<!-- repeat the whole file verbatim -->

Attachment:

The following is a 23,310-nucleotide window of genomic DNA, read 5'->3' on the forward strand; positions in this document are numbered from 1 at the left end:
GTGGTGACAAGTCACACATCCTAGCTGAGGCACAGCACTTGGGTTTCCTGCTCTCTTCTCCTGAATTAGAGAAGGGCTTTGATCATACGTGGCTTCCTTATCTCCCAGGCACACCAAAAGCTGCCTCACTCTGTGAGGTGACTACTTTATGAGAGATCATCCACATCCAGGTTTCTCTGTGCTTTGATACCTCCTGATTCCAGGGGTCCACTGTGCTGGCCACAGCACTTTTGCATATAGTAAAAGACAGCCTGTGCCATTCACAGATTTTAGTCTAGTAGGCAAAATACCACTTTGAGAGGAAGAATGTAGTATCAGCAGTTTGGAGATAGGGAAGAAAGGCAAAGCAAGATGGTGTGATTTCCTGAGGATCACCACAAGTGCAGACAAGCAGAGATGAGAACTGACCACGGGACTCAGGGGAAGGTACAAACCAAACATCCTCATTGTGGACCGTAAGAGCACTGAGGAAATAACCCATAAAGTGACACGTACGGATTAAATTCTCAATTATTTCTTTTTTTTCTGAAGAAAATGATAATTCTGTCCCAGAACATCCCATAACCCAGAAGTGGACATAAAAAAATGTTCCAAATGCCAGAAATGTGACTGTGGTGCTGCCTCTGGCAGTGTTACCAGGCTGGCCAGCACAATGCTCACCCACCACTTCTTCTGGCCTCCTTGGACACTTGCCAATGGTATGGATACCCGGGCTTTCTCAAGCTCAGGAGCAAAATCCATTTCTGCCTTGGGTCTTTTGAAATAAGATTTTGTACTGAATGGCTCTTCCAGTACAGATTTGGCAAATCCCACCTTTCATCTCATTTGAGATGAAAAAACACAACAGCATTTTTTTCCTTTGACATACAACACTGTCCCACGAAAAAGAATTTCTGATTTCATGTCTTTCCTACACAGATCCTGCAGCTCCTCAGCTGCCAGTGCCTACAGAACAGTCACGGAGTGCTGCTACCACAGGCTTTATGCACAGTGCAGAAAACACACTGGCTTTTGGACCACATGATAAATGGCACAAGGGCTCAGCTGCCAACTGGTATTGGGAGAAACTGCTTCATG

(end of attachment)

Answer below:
The following is a 23,310-nucleotide window of genomic DNA, read 5'->3' on the forward strand; positions in this document are numbered from 1 at the left end:
GTGGTGACAAGTCACACATCCTAGCTGAGGCACAGCACTTGGGTTTCCTGCTCTCTTCTCCTGAATTAGAGAAGGGCTTTGATCATACGTGGCTTCCTTATCTCCCAGGCACACCAAAAGCTGCCTCACTCTGTGAGGTGACTACTTTATGAGAGATCATCCACATCCAGGTTTCTCTGTGCTTTGATACCTCCTGATTCCAGGGGTCCACTGTGCTGGCCACAGCACTTTTGCATATAGTAAAAGACAGCCTGTGCCATTCACAGATTTTAGTCTAGTAGGCAAAATACCACTTTGAGAGGAAGAATGTAGTATCAGCAGTTTGGAGATAGGGAAGAAAGGCAAAGCAAGATGGTGTGATTTCCTGAGGATCACCACAAGTGCAGACAAGCAGAGATGAGAACTGACCACGGGACTCAGGGGAAGGTACAAACCAAACATCCTCATTGTGGACCGTAAGAGCACTGAGGAAATAACCCATAAAGTGACACGTACGGATTAAATTCTCAATTATTTCTTTTTTTTCTGAAGAAAATGATAATTCTGTCCCAGAACATCCCATAACCCAGAAGTGGACATAAAAAAATGTTCCAAATGCCAGAAATGTGACTGTGGTGCTGCCTCTGGCAGTGTTACCAGGCTGGCCAGCACAATGCTCACCCACCACTTCTTCTGGCCTCCTTGGACACTTGCCAATGGTATGGATACCCGGGCTTTCTCAAGCTCAGGAGCAAAATCCATTTCTGCCTTGGGTCTTTTGAAATAAGATTTTGTACTGAATGGCTCTTCCAGTACAGATTTGGCAAATCCCACCTTTCATCTCATTTGAGATGAAAAAACACAACAGCATTTTTTTCCTTTGACATACAACACTGTCCCACGAAAAAGAATTTCTGATTTCATGTCTTTCCTACACAGATCCTGCAGCTCCTCAGCTGCCAGTGCCTACAGAACAGTCACGGAGTGCTGCTACCACAGGCTTTATGCACAGTGCAGAAAACACACTGGCTTTTGGACCACATGATAAATGGCACAAGGGCTCAGCTGCCAACTGGTATTGGGAGAAACTGCTTCATG